The ice cream flavors veer more playful rather than artisanal: Red Velvet Cake, Prince-inspired Purple Rain, technicolor-hued Unicorn Poop. Among many other options, you can construct an ice cream sandwich from your choice of flavor and cookie, which I did with their salty peanut ice cream and Belgian chocolate and bacon cookies. I highly recommend the combination. What's more, the couple running the place, Johnny and Ainsley Tsokos, are as sweet as their ice creams.

(Some more pictures in this Cream Parlor flickr set).

Cream Parlor
8224 Biscayne Boulevard, Miami, Florida

Tuesday, September 20, 2016

first thoughts: Phuc Yea - Miami MiMo District

It's hard for me to believe it's been five years.

But it's been almost exactly five years to the day since I checked out a curious little pop-up restaurant in a non-descript café in downtown Miami. September 8, 2011 was opening day for Phuc Yea!, a little experiment in Vietnamese flavors by Aniece Mienhold and Cesar Zapata, the team who had previously been at a fun little spot in Buena Vista called Blue Piano. (You can read the report here and see more pictures in this flickr set.) I came away pretty excited by what they were doing: banh cuon so good we immediately ordered two more rounds; tasty salt and pepper smelts; a salad of pig ears marinated in nuoc cham, then fried crisp and served over cubed watermelon; chewy pork riblets with a soy caramel glaze.

That was five years ago. The Phuc Yea pop-up had its three-month run. Then Cesar and Aniece went on to do something different, opening The Federal, which they styled as a "Modern American Tavern," serving buffalo pig wings, creamy duck rillettes topped with marshmallow fluff, and biscuits so good that Williams-Sonoma started selling them. (You can read my thoughts on The Federal here).[1]

But, like me, they never forgot about Phuc Yea, and never gave up on the idea of reviving it. That idea became reality this past week, as they opened a new Phuc Yea in a permanent home in the "MiMo District."

This one is all grown up, in a beautiful bi-level space in an Art Deco style building along Biscayne Boulevard.[2] There's a raw bar and small lounge with a few tables at the entrance, some more tables outside, and upstairs, a dining room with moody, dramatic lighting and another big, welcoming bar, plus plans in the works for an outdoor patio in the back when the weather cools off.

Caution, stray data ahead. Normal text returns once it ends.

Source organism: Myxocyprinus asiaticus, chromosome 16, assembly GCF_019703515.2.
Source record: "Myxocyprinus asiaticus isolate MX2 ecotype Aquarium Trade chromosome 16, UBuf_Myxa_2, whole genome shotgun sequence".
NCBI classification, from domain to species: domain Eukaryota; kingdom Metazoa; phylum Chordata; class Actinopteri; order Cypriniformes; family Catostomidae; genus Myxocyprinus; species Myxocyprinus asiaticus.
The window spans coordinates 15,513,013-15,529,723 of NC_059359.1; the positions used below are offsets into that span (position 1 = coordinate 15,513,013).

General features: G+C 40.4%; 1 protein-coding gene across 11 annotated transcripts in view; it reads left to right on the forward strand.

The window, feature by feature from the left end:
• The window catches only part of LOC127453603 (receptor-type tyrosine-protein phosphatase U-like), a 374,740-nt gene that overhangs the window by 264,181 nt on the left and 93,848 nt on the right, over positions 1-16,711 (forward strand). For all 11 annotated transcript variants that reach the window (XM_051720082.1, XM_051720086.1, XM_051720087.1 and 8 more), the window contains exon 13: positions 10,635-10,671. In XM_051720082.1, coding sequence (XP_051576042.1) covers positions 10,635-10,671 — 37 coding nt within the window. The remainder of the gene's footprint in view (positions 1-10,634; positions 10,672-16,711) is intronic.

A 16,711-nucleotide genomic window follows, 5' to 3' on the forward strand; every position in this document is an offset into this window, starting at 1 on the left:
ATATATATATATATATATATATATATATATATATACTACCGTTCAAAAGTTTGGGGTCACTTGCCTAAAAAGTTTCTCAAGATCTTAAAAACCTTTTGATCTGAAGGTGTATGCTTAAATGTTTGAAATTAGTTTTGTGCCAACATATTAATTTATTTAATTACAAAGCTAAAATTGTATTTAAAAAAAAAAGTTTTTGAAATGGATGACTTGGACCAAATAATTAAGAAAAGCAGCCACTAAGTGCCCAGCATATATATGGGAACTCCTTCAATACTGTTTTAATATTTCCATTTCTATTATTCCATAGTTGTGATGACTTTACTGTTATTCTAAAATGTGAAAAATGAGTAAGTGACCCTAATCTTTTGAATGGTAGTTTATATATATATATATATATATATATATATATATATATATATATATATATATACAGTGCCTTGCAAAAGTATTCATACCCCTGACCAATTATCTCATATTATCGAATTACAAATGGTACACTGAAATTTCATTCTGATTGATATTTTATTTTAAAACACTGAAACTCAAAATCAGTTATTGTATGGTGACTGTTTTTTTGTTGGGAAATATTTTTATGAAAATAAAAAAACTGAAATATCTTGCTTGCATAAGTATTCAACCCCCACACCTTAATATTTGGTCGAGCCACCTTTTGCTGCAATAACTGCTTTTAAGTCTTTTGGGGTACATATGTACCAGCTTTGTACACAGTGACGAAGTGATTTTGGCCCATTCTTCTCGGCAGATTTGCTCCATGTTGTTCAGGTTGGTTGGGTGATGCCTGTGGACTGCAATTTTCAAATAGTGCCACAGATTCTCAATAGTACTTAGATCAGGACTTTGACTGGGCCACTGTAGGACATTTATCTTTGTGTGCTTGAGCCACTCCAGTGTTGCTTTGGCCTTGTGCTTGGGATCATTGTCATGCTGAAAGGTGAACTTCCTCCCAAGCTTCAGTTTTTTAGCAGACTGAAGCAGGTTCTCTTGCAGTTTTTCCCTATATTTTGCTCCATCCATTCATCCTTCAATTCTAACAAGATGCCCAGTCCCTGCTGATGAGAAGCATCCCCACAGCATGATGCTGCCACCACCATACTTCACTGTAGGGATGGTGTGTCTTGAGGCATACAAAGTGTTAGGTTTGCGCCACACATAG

(You can see all my pictures in this Phuc Yea - Miami flickr set).

The menu brings back many of the dishes from the original pop-up, plus several new items too. Most notably, there's now a raw bar featuring oysters on the half shell with a lemongrass and ginger mignonette, a daily crudo, steamed gulf shrimp and lobster, which can be ordered a la carte or as a seafood tower. There's also a "cajun wok" section of the menu, inspired by the hybrid Vietnamese/Cajun crawfish boil restaurants which seem to have originated in Houston and are catching on elsewhere (some good background on the phenomenon in this Southern Foodways video and this piece by Robb Walsh). You can get crab, shrimp, clams, or in season, crawfish, served up with a choice of sauces: cajun, green curry, garlic butter, or chili garlic.

We started with an old favorite, the banh cuon, or pork rolling cake: chewy wide rice noodles, swimming in nuoc cham, that Vietnamese elixir of fish sauce, citrus, garlic and chiles that winds its way like a Bootsy Collins bass line through so many dishes here,[3] garnished with savory ground pork, nubs of cha lua sausage, earthy wood-ear mushrooms, funky dried shrimp, fresh cucumbers and cilantro. It still hits all the right spots for me. So did the meaty, chewy pork riblets, which now also get smoked for an extra layer of flavor.

For something new, I really enjoyed a simple, bright, clean dish of fresh mango and chunky cucumber, tossed with slivered red onions, toasted garlic, dried chiles, bean sprouts and herbs. A light wash of nuoc cham intensifies the flavors, like salting a slice of watermelon. This is a great thing to cut the richness of a buttery seafood boil or a big steak.

(continued ...)